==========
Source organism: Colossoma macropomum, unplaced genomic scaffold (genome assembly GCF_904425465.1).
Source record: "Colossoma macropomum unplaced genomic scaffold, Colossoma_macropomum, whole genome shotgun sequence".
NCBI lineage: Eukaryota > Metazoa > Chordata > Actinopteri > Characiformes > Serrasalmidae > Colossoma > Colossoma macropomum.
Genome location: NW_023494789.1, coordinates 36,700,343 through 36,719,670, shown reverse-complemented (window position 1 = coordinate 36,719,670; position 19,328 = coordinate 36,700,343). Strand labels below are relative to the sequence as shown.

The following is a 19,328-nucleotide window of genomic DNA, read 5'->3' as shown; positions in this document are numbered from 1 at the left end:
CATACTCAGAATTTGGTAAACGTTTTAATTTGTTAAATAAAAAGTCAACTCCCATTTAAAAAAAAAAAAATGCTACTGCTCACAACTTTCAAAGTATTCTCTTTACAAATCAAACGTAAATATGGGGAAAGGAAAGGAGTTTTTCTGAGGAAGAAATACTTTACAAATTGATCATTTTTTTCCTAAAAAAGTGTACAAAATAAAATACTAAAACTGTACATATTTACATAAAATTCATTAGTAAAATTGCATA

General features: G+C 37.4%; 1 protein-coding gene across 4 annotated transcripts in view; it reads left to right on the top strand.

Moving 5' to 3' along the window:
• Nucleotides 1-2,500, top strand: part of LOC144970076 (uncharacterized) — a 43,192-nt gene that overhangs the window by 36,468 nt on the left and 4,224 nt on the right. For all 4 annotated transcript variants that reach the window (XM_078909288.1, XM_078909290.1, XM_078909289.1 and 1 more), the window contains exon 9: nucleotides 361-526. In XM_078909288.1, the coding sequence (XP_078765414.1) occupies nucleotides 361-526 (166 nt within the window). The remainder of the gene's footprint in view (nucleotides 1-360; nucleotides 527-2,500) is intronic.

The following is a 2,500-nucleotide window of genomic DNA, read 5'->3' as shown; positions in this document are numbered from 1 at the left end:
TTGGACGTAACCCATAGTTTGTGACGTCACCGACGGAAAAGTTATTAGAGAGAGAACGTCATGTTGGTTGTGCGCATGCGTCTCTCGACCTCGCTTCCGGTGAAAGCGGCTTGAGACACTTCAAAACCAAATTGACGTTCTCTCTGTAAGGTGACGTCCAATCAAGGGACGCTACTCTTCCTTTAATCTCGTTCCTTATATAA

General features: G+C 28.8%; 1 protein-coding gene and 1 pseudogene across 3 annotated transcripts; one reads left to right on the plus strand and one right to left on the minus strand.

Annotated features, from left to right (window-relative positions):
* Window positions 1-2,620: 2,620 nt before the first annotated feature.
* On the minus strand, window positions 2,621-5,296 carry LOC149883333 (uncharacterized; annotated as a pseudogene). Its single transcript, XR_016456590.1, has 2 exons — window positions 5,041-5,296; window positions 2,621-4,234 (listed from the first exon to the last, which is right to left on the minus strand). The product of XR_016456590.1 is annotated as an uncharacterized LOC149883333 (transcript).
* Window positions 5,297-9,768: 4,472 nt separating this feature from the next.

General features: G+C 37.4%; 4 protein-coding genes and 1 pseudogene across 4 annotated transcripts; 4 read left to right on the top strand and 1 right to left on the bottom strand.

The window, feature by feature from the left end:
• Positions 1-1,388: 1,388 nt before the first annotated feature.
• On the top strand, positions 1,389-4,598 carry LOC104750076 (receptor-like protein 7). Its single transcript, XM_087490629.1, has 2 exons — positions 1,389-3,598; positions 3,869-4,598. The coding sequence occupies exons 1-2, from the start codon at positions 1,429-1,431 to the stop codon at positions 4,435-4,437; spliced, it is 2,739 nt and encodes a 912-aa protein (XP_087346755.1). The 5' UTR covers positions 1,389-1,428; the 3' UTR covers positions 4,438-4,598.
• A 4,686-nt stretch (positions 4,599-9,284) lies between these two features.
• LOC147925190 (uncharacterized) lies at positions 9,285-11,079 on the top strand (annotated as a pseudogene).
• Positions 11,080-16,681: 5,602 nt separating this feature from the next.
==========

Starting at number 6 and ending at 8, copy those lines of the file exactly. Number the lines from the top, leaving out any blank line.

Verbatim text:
CATACTCAGAATTTGGTAAACGTTTTAATTTGTTAAATAAAAAGTCAACTCCCATTTAAAAAAAAAAAAATGCTACTGCTCACAACTTTCAAAGTATTCTCTTTACAAATCAAACGTAAATATGGGGAAAGGAAAGGAGTTTTTCTGAGGAAGAAATACTTTACAAATTGATCATTTTTTTCCTAAAAAAGTGTACAAAATAAAATACTAAAACTGTACATATTTACATAAAATTCATTAGTAAAATTGCATA

General features: G+C 37.4%; 1 protein-coding gene across 4 annotated transcripts in view; it reads left to right on the top strand.

Moving 5' to 3' along the window: